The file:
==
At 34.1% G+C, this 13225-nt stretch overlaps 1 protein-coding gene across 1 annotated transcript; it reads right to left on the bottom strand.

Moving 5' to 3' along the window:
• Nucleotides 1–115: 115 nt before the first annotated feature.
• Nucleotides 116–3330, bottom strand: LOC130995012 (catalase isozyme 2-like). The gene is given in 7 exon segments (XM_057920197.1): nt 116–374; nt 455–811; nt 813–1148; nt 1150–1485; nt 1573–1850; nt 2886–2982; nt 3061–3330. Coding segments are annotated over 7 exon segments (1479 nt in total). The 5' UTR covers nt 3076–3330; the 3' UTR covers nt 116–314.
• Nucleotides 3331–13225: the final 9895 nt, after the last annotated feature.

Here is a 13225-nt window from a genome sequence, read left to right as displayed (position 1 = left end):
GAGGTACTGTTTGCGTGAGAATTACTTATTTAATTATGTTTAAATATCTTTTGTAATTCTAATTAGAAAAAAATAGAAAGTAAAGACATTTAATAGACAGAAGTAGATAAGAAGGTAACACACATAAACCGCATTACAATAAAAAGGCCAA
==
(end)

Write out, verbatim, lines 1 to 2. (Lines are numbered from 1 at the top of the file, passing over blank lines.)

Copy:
At 34.1% G+C, this 13225-nt stretch overlaps 1 protein-coding gene across 1 annotated transcript; it reads right to left on the bottom strand.

Moving 5' to 3' along the window: